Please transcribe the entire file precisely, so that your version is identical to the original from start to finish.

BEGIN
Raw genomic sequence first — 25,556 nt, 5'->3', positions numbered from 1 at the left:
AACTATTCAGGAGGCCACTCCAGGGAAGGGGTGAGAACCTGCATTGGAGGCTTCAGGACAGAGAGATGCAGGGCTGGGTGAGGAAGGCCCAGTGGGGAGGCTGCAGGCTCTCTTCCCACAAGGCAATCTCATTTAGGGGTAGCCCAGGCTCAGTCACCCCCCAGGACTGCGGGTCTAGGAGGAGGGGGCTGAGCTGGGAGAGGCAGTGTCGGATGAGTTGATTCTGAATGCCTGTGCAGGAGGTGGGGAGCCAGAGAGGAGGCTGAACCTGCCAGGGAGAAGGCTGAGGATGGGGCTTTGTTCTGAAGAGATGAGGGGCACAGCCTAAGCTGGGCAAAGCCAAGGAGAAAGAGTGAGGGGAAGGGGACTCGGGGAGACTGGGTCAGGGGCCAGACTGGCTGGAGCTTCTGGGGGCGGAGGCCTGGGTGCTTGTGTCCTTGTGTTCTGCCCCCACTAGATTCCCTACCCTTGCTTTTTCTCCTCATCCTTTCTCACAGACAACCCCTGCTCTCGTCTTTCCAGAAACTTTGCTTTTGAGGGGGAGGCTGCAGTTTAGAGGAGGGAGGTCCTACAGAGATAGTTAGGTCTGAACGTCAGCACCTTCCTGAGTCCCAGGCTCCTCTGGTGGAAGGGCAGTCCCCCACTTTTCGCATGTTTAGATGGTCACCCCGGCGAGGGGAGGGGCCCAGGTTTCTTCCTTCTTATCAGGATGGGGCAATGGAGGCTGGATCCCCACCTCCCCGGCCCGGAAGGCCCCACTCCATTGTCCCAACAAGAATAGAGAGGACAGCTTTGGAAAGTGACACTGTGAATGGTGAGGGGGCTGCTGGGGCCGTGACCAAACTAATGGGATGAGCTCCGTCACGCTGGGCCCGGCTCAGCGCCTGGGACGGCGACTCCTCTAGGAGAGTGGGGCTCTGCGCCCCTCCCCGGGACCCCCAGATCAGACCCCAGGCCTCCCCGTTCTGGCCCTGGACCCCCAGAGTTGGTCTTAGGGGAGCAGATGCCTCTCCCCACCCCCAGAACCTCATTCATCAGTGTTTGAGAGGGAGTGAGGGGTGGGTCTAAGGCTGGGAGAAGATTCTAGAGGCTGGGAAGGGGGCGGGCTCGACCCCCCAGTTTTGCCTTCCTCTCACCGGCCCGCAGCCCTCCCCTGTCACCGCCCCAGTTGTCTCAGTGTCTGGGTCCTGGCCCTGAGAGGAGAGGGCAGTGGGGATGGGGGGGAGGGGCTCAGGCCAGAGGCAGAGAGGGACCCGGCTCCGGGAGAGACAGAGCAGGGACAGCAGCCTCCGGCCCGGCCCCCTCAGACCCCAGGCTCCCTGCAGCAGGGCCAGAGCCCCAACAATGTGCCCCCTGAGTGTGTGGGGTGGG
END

Raw genomic sequence first — 25,556 nt, 5'->3', positions numbered from 1 at the left:
AACTATTCAGGAGGCCACTCCAGGGAAGGGGTGAGAACCTGCATTGGAGGCTTCAGGACAGAGAGATGCAGGGCTGGGTGAGGAAGGCCCAGTGGGGAGGCTGCAGGCTCTCTTCCCACAAGGCAATCTCATTTAGGGGTAGCCCAGGCTCAGTCACCCCCCAGGACTGCGGGTCTAGGAGGAGGGGGCTGAGCTGGGAGAGGCAGTGTCGGATGAGTTGATTCTGAATGCCTGTGCAGGAGGTGGGGAGCCAGAGAGGAGGCTGAACCTGCCAGGGAGAAGGCTGAGGATGGGGCTTTGTTCTGAAGAGATGAGGGGCACAGCCTAAGCTGGGCAAAGCCAAGGAGAAAGAGTGAGGGGAAGGGGACTCGGGGAGACTGGGTCAGGGGCCAGACTGGCTGGAGCTTCTGGGGGCGGAGGCCTGGGTGCTTGTGTCCTTGTGTTCTGCCCCCACTAGATTCCCTACCCTTGCTTTTTCTCCTCATCCTTTCTCACAGACAACCCCTGCTCTCGTCTTTCCAGAAACTTTGCTTTTGAGGGGGAGGCTGCAGTTTAGAGGAGGGAGGTCCTACAGAGATAGTTAGGTCTGAACGTCAGCACCTTCCTGAGTCCCAGGCTCCTCTGGTGGAAGGGCAGTCCCCCACTTTTCGCATGTTTAGATGGTCACCCCGGCGAGGGGAGGGGCCCAGGTTTCTTCCTTCTTATCAGGATGGGGCAATGGAGGCTGGATCCCCACCTCCCCGGCCCGGAAGGCCCCACTCCATTGTCCCAACAAGAATAGAGAGGACAGCTTTGGAAAGTGACACTGTGAATGGTGAGGGGGCTGCTGGGGCCGTGACCAAACTAATGGGATGAGCTCCGTCACGCTGGGCCCGGCTCAGCGCCTGGGACGGCGACTCCTCTAGGAGAGTGGGGCTCTGCGCCCCTCCCCGGGACCCCCAGATCAGACCCCAGGCCTCCCCGTTCTGGCCCTGGACCCCCAGAGTTGGTCTTAGGGGAGCAGATGCCTCTCCCCACCCCCAGAACCTCATTCATCAGTGTTTGAGAGGGAGTGAGGGGTGGGTCTAAGGCTGGGAGAAGATTCTAGAGGCTGGGAAGGGGGCGGGCTCGACCCCCCAGTTTTGCCTTCCTCTCACCGGCCCGCAGCCCTCCCCTGTCACCGCCCCAGTTGTCTCAGTGTCTGGGTCCTGGCCCTGAGAGGAGAGGGCAGTGGGGATGGGGGGGAGGGGCTCAGGCCAGAGGCAGAGAGGGACCCGGCTCCGGGAGAGACAGAGCAGGGACAGCAGCCTCCGGCCCGGCCCCCTCAGACCCCAGGCTCCCTGCAGCAGGGCCAGAGCCCCAACAATGTGCCCCCTGAGTGTGTGGGGTGGG